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The Newsroom Season Finale Recap: Will McAvoy is Still a Republican (He’s Also Engaged)

Despite everything that happened on last night’s second season finale of The Newsroom, Aaron Sorkin’s drama about the world of cable news is still scheduled to return for a third season next year on HBO. But if this episode wasn’t intended to a possible series finale, I would be shocked. Sorkin wrapped up the loose ends so neatly in “Election Night Part 2” that he made the audience realize we’d been watching a Shakespearean comedy all along, where everyone gets married in the end and everything works out perfectly, without a cliffhanger in sight.

After last week’s penultimate episode ended with Will McAvoy gearing up to get “taken apart” during ACN’s live Election Night coverage, we had to expect some on-air fireworks in last night’s season finale. But while we did get one fiery McAvoy rant about the state of the Republican Party, as often happens on this show, most of the action took place off-camera. Curiously, we do not pick up right where we left off, with Will ready to do battle with Taylor behind the News Night desk, but rather the action has shifted to Don’s office, where the senior staff is debating what to do with the David Petraeus story they’ve been fortuitously handed three days before it eventually broke.

Don wants to break the story badly in order to regain some of the station’s squandered credibility, and they appear to have the reliable, identifiable sources to do it. But that means they would have to hold the traded story, about a hypocritical congressional candidate who has more in common with Todd Akin than he has let on, and the team quickly agrees that that story has bigger Election Night implications than Petraeus. As Charlie puts it, “We’ll report that Petraeus is resigning when Petraeus resigns.” They had the chance to air a story on Election Night that would have shocked millions, but instead took the high road and went with one that would only affect a few thousand, a move that Charlie believes says a lot more about their credibility.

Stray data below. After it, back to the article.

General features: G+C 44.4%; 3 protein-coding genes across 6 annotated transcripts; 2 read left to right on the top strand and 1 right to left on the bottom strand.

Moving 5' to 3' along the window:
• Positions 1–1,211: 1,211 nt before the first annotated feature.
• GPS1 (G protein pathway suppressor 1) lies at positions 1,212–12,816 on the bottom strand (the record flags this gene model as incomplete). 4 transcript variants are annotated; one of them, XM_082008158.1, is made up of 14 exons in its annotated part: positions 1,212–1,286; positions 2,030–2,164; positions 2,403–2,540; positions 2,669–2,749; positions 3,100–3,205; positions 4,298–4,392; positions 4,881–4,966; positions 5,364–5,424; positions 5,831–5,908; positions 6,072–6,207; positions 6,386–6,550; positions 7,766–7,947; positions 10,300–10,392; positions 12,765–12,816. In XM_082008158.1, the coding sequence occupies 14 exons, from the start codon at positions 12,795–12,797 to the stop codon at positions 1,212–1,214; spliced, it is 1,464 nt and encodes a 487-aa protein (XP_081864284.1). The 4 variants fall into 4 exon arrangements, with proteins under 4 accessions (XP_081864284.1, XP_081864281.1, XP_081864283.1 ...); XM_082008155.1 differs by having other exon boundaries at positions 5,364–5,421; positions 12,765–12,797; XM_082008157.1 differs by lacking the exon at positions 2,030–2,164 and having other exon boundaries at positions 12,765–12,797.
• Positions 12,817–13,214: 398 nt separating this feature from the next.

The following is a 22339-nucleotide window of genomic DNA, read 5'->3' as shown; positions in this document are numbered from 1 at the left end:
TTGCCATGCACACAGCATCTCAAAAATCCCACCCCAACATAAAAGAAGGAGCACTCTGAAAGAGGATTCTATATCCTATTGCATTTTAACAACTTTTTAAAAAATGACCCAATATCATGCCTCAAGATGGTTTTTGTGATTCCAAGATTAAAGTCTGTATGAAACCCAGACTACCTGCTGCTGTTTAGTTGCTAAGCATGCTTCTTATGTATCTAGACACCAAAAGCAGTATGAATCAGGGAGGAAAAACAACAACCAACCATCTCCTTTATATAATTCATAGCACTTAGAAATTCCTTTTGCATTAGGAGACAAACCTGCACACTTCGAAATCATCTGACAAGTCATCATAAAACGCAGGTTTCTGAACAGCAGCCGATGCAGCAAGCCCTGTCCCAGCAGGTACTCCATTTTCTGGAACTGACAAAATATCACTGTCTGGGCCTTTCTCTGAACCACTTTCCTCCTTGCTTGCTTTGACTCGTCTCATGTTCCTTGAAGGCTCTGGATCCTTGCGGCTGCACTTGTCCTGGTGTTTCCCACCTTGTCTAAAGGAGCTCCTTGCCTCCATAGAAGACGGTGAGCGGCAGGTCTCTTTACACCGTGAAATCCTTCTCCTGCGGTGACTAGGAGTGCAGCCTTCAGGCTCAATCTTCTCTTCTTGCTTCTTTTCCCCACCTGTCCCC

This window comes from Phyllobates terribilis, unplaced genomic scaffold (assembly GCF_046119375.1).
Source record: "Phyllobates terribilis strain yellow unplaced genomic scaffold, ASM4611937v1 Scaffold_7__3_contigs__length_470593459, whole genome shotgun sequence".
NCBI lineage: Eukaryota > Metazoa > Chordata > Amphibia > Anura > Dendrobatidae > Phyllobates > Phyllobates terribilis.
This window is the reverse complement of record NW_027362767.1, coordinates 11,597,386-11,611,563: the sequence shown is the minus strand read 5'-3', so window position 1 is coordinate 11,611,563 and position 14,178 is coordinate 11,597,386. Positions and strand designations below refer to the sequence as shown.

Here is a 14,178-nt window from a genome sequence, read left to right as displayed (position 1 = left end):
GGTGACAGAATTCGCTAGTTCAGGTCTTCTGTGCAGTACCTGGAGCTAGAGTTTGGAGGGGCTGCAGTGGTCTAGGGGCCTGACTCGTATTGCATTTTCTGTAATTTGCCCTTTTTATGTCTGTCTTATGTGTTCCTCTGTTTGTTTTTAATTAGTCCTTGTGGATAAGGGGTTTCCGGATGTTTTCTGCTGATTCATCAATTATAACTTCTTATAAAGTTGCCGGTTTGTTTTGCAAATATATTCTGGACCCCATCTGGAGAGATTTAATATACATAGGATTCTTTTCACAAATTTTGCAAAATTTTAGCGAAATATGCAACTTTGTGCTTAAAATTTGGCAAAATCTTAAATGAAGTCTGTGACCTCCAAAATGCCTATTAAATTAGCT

Up in the corporate party room, Leona and Rebecca are drinking champagne and giggling about how much they love Twitter. Leona also lets it slip to Charlie just how stoned she is. Perhaps that’s why she’s decided to let her son Reese, who previously said he wants Charlie and Will to go, make the final decision on what happens to the Genoa team. Charlie claims to be “relieved,” but on his way back downstairs he crashes head-on into Lisa (remember her?), who’s working as a lowly waitress at the viewing party.

Once he finds out Reese holds his fate in his hands, Will walks off the set so the audience can get used to Elliot calling big news, in this case that the GOP has held onto the House. Mac follows, leaving Don in charge. Mac joins Will in the dressing room to watch the news instead of making it. Will reveals that the ring that was meant to prove his love for Mac in season one was a “practical joke” and, in fact, he returned it to the store later than day. Despite her threats to hit Will in the face, Mac looks more relaxed than she has all season. Freed from the burden of doing the work, she no longer has to tiptoe around Will.

Jim’s Michigan mess-up is coming back to haunt him, the race is getting closer. He ends up advising the candidate’s campaign manager to let him make a victory speech. But that’s not the biggest thing on his plate. He feels the need to make things right with Lisa, as if he doesn’t have enough to juggle with Hallie and Maggie. Apparently, he hasn’t learned that everyone liking him is not the most important thing in the world. But really all he wants to know is if Maggie cut her own hair, a suspicion that Lisa confirms.